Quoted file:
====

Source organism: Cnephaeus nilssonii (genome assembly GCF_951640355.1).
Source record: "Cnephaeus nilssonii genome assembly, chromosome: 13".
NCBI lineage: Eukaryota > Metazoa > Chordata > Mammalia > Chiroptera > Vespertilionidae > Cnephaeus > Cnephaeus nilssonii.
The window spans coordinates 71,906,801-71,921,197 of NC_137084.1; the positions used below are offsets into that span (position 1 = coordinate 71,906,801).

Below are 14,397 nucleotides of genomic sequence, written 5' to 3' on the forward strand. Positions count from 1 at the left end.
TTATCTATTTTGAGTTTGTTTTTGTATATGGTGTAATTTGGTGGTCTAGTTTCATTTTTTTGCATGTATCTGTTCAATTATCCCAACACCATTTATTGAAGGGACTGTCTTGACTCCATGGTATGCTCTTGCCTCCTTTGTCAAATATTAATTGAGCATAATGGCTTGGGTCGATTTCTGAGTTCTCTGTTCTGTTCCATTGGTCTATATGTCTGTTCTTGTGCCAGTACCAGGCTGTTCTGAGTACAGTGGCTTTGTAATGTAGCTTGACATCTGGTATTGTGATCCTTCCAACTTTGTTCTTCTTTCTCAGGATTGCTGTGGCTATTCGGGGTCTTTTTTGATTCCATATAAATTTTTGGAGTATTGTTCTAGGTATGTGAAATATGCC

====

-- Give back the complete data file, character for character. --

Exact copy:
Source organism: Cnephaeus nilssonii (genome assembly GCF_951640355.1).
Source record: "Cnephaeus nilssonii genome assembly, chromosome: 13".
NCBI lineage: Eukaryota > Metazoa > Chordata > Mammalia > Chiroptera > Vespertilionidae > Cnephaeus > Cnephaeus nilssonii.
The window spans coordinates 71,906,801-71,921,197 of NC_137084.1; the positions used below are offsets into that span (position 1 = coordinate 71,906,801).

Below are 14,397 nucleotides of genomic sequence, written 5' to 3' on the forward strand. Positions count from 1 at the left end.
TTATCTATTTTGAGTTTGTTTTTGTATATGGTGTAATTTGGTGGTCTAGTTTCATTTTTTTGCATGTATCTGTTCAATTATCCCAACACCATTTATTGAAGGGACTGTCTTGACTCCATGGTATGCTCTTGCCTCCTTTGTCAAATATTAATTGAGCATAATGGCTTGGGTCGATTTCTGAGTTCTCTGTTCTGTTCCATTGGTCTATATGTCTGTTCTTGTGCCAGTACCAGGCTGTTCTGAGTACAGTGGCTTTGTAATGTAGCTTGACATCTGGTATTGTGATCCTTCCAACTTTGTTCTTCTTTCTCAGGATTGCTGTGGCTATTCGGGGTCTTTTTTGATTCCATATAAATTTTTGGAGTATTGTTCTAGGTATGTGAAATATGCC